“Where are all the shipwrecks?” It is the most frequently asked question by visitors to North Carolina’s Outer Banks. Once, the remains of shipwrecks covered nearly every mile of shoreline. Today, most have vanished—either salvaged, burned, buried, stolen or vandalized—but not all. Hundreds of rare and remarkable photographs have also survived. Researcher, writer and filmmaker, Kevin Duffus, has roamed the beaches and searched the faded files of archives to create this photographic companion to historian David Stick’s definitive, Graveyard of the Atlantic.
Duffus’ new book is a visual record of shipwrecks and their legacy—lifesaving, salvage, rumors of wreckers, and the hundreds of forgotten shipwreck victims buried among the dunes. Duffus explains the various causes of shipwrecks and why there is a Graveyard of the Atlantic in the first place, what it was like for passengers and crews when ships crashed into the breakers along the banks, and the true stories of some of the most incredible rescues. Duffus shares the memories of the Outer Banks’ last living lighthouse keeper, the descendants of lifesavers, residents who played on shipwrecks as children, and one well-known historian who used to dance on the deck of a wrecked vessel.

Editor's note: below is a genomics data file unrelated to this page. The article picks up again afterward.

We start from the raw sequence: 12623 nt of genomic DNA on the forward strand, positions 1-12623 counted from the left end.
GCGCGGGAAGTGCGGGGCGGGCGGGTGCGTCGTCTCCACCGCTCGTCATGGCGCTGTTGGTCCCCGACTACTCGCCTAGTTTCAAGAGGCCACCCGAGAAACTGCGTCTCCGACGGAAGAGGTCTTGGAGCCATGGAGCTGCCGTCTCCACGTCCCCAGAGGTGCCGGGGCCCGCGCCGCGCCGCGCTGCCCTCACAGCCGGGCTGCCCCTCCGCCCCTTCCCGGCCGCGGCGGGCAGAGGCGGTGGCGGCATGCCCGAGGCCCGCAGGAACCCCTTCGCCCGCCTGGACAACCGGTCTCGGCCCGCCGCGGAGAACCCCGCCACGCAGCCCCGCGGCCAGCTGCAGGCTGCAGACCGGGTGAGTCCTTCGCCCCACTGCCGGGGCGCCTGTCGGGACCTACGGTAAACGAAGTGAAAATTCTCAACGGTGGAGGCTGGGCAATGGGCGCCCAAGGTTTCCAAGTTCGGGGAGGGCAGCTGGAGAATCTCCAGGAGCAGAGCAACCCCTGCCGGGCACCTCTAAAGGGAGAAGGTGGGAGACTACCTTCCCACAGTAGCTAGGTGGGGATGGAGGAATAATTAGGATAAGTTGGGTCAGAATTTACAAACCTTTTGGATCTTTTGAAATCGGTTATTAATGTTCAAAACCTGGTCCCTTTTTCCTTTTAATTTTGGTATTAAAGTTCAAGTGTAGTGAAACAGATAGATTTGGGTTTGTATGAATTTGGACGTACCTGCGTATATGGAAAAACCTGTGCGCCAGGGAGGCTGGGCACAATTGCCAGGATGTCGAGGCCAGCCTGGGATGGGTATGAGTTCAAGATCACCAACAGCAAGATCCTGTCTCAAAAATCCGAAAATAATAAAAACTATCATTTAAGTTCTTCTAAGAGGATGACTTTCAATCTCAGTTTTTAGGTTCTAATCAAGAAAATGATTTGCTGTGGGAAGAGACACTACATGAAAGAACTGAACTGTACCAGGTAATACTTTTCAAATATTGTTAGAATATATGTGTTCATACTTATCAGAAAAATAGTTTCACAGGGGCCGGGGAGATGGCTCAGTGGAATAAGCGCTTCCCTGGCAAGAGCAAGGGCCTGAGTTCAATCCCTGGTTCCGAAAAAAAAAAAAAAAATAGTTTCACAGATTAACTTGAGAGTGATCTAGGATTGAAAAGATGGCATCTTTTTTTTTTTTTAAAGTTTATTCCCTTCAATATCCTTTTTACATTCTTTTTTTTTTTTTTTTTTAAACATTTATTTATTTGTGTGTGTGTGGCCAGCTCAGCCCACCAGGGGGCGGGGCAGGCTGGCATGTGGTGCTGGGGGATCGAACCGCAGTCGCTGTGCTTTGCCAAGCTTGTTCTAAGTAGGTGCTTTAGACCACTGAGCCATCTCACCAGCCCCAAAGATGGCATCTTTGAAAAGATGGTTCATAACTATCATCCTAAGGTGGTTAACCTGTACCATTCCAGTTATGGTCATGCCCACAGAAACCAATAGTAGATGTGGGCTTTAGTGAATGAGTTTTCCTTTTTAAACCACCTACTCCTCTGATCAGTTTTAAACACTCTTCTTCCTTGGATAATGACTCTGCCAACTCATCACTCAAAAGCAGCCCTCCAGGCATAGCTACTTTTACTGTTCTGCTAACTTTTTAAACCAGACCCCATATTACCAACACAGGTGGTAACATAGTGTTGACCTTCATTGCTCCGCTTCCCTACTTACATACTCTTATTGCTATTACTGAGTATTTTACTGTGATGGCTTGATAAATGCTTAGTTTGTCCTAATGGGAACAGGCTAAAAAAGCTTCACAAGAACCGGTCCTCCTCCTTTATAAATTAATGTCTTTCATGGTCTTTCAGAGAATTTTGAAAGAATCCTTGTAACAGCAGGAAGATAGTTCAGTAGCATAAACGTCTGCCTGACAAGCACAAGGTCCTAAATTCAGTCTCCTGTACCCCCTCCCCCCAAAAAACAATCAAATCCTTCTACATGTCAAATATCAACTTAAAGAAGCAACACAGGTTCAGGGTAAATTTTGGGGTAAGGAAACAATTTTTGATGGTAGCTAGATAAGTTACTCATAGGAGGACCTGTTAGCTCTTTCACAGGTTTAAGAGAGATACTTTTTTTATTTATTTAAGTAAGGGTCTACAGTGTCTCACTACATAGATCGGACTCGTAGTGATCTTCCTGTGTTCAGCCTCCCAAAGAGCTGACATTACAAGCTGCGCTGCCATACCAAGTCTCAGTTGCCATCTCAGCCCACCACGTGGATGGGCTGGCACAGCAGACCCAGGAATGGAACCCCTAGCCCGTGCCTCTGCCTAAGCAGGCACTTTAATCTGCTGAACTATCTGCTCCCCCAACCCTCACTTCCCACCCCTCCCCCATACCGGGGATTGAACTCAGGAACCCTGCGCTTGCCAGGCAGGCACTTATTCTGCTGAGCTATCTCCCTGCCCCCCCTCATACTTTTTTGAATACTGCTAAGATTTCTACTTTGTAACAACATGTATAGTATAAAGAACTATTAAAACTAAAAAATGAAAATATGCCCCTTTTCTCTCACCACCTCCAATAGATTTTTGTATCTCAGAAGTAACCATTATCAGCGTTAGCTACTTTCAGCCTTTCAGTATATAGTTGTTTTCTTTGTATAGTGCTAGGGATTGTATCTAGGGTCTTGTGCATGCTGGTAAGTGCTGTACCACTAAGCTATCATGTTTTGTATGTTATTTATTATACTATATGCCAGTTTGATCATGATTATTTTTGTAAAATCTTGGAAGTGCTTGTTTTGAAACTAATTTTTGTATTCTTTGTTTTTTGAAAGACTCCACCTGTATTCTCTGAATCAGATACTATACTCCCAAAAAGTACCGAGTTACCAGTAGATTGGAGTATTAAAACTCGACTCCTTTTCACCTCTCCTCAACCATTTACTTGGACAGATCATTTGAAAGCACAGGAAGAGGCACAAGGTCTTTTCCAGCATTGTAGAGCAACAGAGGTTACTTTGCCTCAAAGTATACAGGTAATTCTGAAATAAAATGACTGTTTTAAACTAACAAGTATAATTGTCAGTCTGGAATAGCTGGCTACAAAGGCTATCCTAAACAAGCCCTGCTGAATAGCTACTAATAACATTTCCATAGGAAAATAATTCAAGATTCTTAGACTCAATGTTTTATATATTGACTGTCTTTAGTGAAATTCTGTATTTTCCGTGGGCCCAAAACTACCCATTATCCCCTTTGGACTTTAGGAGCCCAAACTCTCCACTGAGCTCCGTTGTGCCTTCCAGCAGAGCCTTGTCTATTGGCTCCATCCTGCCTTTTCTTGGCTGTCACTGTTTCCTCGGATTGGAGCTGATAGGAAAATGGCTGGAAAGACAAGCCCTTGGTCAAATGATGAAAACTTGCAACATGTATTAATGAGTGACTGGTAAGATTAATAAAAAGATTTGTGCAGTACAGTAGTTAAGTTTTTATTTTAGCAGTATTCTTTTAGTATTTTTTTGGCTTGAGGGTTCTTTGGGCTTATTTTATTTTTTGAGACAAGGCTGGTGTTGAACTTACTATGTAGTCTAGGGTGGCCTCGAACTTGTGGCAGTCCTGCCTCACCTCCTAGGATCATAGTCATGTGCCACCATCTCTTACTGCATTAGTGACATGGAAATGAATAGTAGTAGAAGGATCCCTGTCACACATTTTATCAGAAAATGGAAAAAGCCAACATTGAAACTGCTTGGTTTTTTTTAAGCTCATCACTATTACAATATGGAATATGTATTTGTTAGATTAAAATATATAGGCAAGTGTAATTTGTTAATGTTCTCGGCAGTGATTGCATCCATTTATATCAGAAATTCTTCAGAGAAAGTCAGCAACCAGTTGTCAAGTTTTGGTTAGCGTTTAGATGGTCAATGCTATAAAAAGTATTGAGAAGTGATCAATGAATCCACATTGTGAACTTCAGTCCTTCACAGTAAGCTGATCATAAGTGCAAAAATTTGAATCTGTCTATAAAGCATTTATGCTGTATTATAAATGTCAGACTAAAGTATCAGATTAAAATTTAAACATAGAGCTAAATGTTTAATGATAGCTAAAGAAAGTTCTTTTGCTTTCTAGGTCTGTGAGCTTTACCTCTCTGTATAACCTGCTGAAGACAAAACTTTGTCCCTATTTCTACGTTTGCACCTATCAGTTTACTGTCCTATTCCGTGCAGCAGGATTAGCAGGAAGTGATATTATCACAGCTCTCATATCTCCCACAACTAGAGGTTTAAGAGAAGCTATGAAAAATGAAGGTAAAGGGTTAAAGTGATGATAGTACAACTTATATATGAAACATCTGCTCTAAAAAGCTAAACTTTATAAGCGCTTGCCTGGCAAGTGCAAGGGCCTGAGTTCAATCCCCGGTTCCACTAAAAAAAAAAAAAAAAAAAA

A “coffee-table” format, the soft cover book is 176 pages, four-color throughout and features over 250 photographs of past and present shipwrecks and wreck artifacts, along with GPS locations and directions to dozens of wreck sites. The book includes new research on historic sites altered by inlet migration and a tribute to the forgotten heroes of the islands. The book’s foreword was written by David Stick, who has described the volume as the long-awaited sequel to his nearly six decade old and still in print, Graveyard of the Atlantic.
Book details: Softcover, 176 color pages, maps, more than 250 photographs, and GPS coordinates to dozens of shipwreck locations.